UPDATED 10: 50 AM PT — Monday, July 6, 2020
The United Arab Emirates is set to launch its first spacecraft to Mars this month, six years after first being announced. The unmanned mission named al-Amal, which is Arabic for”hope,” will give scientists the chance to have a better comprehension of Martian atmosphere.
It is going to be the first unmanned probe able to supply a crystal clear picture of the world’s atmosphere and it’s layers. The research will also answer lots of questions about the red planets loss of oxygen and hydrogen levels over the course of one Martian year — equivalent to 687 Earth days.
“Being in a position to assemble the information from the Emirates’ Mars assignment, together with data that’s been collected about Mars throughout the years which humanity has been studying Mars, will allow us to get the complete picture of the evolution of the Martian atmosphere,” stated Sarah Amiri, the science guide for the Emirates Mars Mission.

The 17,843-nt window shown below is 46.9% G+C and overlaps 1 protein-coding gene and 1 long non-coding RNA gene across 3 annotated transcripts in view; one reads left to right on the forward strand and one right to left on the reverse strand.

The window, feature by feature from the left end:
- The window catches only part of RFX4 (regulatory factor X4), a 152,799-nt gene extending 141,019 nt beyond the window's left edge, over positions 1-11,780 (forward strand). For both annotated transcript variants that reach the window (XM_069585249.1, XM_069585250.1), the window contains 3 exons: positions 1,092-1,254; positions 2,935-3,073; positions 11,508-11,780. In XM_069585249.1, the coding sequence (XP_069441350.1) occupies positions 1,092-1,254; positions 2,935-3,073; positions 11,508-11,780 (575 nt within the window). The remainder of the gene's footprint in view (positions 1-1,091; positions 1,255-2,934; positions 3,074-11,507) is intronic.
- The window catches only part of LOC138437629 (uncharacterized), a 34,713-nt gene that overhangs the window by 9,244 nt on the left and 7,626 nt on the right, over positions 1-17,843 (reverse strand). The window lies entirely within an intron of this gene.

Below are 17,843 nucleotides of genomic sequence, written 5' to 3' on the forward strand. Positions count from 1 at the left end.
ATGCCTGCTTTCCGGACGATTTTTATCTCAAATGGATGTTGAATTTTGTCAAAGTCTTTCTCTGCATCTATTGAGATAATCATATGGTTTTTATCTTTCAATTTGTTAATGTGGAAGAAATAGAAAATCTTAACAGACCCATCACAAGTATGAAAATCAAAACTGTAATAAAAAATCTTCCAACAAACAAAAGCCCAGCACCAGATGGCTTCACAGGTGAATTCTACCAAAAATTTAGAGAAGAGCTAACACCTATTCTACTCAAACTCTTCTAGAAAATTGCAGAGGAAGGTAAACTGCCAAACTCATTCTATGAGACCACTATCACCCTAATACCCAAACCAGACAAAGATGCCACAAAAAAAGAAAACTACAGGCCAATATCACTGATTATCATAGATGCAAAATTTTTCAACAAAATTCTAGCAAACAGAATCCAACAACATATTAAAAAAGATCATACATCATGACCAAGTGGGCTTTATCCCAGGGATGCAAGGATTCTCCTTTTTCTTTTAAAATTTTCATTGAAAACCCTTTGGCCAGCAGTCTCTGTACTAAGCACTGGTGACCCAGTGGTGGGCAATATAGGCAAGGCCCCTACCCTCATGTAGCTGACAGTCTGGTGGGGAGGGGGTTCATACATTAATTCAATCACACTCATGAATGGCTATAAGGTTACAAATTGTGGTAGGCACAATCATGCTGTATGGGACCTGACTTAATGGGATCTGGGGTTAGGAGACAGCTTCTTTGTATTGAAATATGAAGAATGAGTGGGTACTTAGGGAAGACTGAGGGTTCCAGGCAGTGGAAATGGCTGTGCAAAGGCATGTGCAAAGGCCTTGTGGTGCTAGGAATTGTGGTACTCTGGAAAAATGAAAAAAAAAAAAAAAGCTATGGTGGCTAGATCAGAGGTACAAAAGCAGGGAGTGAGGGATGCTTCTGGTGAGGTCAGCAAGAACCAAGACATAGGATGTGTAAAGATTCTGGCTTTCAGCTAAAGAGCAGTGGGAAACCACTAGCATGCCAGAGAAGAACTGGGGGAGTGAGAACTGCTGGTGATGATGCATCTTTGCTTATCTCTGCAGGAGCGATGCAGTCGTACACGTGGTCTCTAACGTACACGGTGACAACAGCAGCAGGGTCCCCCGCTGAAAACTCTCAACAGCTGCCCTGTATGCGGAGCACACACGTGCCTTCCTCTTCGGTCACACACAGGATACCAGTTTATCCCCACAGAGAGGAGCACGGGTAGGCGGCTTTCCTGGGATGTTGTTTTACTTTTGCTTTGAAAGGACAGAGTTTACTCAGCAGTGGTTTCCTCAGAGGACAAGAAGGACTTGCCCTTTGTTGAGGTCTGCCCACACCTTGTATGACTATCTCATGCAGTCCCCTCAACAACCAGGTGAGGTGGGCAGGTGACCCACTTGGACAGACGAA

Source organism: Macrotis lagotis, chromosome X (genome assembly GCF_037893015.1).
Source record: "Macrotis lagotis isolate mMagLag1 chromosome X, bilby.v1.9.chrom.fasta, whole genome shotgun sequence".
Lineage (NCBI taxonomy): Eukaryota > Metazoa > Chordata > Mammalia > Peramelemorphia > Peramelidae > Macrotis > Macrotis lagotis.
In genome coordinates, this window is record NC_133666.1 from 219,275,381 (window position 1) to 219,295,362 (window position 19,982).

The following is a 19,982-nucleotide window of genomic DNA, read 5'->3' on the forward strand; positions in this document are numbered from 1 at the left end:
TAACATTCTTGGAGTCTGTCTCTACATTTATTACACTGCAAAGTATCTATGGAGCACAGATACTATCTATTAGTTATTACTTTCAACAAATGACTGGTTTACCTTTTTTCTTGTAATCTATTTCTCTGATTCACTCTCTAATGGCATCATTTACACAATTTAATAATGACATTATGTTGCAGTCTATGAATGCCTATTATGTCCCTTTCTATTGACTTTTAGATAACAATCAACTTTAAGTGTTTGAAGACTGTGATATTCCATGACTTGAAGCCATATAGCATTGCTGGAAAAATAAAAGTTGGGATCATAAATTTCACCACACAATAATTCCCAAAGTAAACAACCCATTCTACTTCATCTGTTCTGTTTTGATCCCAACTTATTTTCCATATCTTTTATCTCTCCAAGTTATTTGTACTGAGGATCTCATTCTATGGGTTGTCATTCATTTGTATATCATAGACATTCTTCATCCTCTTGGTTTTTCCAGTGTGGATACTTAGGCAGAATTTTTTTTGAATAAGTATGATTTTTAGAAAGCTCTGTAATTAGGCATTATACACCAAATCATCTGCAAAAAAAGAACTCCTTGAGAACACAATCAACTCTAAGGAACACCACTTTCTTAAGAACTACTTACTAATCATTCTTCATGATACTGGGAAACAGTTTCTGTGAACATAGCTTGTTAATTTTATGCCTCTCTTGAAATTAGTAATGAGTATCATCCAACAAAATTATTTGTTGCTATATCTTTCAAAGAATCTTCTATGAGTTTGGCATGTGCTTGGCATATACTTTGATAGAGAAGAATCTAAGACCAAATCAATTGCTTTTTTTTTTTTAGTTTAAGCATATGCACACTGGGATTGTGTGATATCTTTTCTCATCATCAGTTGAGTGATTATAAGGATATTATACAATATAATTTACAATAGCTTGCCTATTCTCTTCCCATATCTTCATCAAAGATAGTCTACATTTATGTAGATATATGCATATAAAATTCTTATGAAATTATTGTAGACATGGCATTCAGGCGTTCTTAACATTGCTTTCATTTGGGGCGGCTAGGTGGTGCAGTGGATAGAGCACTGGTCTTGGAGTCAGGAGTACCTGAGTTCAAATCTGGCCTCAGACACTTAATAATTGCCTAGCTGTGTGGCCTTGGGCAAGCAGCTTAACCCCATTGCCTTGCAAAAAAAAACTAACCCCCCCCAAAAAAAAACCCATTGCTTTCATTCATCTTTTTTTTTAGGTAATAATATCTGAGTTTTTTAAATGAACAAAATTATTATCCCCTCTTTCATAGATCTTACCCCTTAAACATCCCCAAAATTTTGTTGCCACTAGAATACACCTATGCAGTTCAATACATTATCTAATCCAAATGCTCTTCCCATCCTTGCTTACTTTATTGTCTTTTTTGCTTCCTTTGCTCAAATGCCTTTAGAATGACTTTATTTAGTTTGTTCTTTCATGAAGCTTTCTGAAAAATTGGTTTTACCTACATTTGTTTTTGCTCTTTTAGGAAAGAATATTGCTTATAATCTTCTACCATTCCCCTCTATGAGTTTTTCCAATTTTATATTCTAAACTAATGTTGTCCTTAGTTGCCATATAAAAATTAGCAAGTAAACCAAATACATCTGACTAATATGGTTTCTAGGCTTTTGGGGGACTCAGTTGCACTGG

The spacecraft will be traveling greater than 75,000 mph and might have to slow down around 11,000 miles an hour so as to connect the world’s orbit. Officials said the mission will take several weeks as”Hope” is not expected to arrive to Mars’ orbit before late 2021.
“We want to better understand how a world that is kind of similar to ours has evolved through countless years and how has it gotten to the point that it’s at now,” Amiri clarified.
When the assignment is deemed successful, the Arab nation will join the U.S., the Soviet Union, the European Space Agency and India in successfully sending a spacecraft into Mars’ orbit. The mission is set to start in Japan throughout a window opening July 14.